Several big contenders are starting to emerge in the early race towards the Academy Awards on Sunday February 28th 2016. Alejandro G. Inarritu’s follow up to his Oscar winning Birdman is the equally impressive looking The Revenant starring an inevitably nominated Leonardo DiCaprio. Steven Spielberg has made his first genuine contender since Lincoln in the Tom Hanks Cold War drama Bridge of Spies. And then there’s the British charge with women’s rights period drama Suffragette.
However, the the film that may just sneak the big awards this year, and perhaps the only one with the potential to challenge seriously for the big five, is David O. Russell’s latest drama – Joy.
Joy is a biopic and period film about the matriarchy of Joy Mangano, a real life entrepreneur, inventor, wife and mother. The cast is led by Hollywood’s Golden Girl and Oscar winning Jennifer Lawrence, with Bradley Cooper and Robert De Niro. The last time they all collaborated was The Silver Linings Playbook, in which Russell directed his cast to nominations in every acting category – a rare feat.
The cast itself is diverse, experienced and popular with the Academy, albeit with mixed success. Lawrence’s first nomination came with Winter’s Bone when she was still an unknown to most. Then, after a year which included The Last House on the Left and The Hunger Games, Lawrence scooped a Leading Actress Oscar for playing an unhinged twenty-something in Silver Linings Playbook. Cooper however has been nominated for the last three years for Silver Linings Playbook, American Hustle and American Sniper – all unsuccessful but two were under the direction of David O. Russell. And then there’s Robert De Niro; enough said.
The Academy love a trier, and though this tactic is still to pay off for Leonardo DiCaprio, we could well see both him and Bradley Cooper score awards next year for leading and supporting actor respectively.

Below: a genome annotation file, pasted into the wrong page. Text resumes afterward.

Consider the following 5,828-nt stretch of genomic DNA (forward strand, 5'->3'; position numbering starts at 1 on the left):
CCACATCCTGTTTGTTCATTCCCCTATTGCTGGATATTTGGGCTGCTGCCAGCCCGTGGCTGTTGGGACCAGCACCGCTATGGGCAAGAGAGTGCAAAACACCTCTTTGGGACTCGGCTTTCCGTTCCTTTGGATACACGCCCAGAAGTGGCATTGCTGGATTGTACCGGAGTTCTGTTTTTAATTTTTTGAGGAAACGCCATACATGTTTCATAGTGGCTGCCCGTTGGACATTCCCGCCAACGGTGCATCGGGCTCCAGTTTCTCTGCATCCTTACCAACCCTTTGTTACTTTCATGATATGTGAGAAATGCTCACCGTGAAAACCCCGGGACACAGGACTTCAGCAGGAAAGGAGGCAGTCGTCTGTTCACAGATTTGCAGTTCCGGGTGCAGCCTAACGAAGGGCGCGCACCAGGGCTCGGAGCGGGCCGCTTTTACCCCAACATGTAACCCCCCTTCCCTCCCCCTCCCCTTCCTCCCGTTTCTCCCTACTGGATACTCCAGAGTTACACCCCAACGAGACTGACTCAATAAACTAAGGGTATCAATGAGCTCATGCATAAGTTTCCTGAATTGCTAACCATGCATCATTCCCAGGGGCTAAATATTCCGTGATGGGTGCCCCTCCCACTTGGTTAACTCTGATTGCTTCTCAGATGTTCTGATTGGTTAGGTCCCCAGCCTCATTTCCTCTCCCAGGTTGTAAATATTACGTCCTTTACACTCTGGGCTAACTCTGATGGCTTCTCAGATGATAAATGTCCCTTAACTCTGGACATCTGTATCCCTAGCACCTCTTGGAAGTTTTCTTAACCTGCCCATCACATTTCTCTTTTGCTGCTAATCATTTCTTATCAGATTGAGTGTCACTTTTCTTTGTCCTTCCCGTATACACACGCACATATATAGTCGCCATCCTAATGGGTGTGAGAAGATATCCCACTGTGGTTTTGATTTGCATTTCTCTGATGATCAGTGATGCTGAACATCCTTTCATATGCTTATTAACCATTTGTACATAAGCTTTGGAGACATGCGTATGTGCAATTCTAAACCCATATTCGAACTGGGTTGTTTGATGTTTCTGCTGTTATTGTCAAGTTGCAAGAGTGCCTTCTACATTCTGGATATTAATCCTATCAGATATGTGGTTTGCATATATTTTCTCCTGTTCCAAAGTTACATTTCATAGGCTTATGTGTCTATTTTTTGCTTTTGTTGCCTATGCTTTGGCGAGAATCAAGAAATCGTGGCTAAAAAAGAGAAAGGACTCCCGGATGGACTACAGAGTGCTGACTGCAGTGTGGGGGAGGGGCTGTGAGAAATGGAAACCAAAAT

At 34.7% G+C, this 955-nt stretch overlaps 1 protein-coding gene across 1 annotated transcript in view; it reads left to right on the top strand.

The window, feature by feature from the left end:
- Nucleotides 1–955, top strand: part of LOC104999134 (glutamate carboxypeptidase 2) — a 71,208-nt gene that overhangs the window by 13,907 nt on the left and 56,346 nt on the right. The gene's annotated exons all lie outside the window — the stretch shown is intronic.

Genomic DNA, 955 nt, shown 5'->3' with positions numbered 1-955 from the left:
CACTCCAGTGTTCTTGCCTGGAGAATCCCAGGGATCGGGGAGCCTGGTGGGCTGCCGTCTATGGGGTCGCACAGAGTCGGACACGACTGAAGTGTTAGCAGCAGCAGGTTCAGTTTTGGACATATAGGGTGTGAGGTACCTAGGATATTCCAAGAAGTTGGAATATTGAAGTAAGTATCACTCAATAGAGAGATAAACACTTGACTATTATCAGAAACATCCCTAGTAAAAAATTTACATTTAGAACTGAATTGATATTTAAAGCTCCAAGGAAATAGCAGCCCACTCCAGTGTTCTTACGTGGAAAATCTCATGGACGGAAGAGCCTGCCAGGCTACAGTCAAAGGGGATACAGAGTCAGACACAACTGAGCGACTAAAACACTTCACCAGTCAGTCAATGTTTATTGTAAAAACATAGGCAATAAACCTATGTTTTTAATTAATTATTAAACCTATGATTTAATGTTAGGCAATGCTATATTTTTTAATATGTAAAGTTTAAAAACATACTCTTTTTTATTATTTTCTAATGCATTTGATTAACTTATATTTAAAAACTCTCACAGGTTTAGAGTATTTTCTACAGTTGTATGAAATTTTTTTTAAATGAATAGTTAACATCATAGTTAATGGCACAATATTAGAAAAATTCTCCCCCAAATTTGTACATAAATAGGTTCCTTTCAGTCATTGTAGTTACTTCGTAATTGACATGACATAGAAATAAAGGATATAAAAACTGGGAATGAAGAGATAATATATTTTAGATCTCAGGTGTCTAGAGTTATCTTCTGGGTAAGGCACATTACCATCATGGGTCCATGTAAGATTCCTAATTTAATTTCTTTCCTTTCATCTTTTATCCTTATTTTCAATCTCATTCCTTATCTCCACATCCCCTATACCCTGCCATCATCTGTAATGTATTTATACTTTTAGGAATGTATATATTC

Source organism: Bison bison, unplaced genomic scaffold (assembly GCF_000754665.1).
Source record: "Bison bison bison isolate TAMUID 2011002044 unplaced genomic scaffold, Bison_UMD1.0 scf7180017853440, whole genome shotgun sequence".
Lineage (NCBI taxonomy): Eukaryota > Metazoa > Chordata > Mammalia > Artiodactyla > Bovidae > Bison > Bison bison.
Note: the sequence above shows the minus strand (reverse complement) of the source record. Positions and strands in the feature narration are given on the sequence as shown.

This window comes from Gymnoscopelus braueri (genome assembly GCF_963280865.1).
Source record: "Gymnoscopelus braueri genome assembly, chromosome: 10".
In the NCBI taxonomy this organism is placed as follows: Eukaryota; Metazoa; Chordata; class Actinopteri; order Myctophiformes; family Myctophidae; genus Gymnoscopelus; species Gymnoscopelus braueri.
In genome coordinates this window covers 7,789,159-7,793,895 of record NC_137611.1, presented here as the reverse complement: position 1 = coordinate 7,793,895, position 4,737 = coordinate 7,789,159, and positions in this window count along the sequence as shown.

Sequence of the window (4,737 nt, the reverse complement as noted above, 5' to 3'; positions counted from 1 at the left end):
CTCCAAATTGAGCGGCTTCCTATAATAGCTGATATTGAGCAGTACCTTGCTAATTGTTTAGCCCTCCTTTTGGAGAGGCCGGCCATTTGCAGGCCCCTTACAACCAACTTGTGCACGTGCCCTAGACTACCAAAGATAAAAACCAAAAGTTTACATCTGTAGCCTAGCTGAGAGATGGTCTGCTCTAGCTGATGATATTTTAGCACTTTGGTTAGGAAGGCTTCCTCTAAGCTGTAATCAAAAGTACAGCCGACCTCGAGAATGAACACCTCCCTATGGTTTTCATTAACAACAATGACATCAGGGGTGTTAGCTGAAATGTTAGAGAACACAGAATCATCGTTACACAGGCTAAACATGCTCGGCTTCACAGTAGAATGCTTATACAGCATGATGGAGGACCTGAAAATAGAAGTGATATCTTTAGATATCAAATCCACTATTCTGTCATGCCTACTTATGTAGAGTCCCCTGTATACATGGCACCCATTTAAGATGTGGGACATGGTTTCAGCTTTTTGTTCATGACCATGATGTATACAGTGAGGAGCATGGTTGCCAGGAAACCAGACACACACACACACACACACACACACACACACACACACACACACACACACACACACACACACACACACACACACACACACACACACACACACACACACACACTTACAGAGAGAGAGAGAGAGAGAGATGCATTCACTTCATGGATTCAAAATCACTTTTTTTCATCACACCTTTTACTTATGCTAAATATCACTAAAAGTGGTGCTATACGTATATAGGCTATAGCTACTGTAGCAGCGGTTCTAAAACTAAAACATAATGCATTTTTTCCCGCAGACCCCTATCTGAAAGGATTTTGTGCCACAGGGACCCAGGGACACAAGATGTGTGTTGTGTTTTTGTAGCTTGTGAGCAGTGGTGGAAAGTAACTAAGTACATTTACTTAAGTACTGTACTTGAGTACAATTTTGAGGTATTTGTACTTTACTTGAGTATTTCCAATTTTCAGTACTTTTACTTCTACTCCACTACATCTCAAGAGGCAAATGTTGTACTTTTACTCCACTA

A period drama and biopic is always pretty surefire Oscar fodder, but in a year in which strong women look set to be the dominant theme among the nominees – an expected reaction to last year’s snubbing – Joy has come along at just the right time. Providing it’s a good film, though expectation is very high.
David O. Russell himself has been overlooked for an Academy Award several times, so Joy is a film not only with the right theme, but the right story both in front and behind the camera. If this is a solid movie, then Russell is a shoe in for his sixth and seventh nominations for both directing and writing. Competing against the likes of this will be a hard sell, as for many this could be his year. Whether it’s deserved is yet to be seen, though Scorsese’s long-awaited Oscar in 2007 was hailed despite it being for one of his weakest nominations.
But the Oscars are not just about retrospective awarding and sympathy votes. It can be a significant driver on the ballots, but the film itself has to be good and, most importantly, it has to be what the voters want at that particular time. Luckily, Joy‘s drama named on and built around a strong female protagonist is just the thing for voters – offering a candidate that represents ideological change in Hollywood on camera, while rewarding familiar faces, colleagues and friends behind the camera.
In other words, Joy is a win-win situation. If it’s a great film then voters can vote, watchers can watch, and critics can continue criticizing the lack of African-American representation. Putting that can of worms aside, Joy has everything an Oscar voter could wish for, so unless a genuine alternative contender emerges this has all the potential to sweep the 2016 Academy Awards.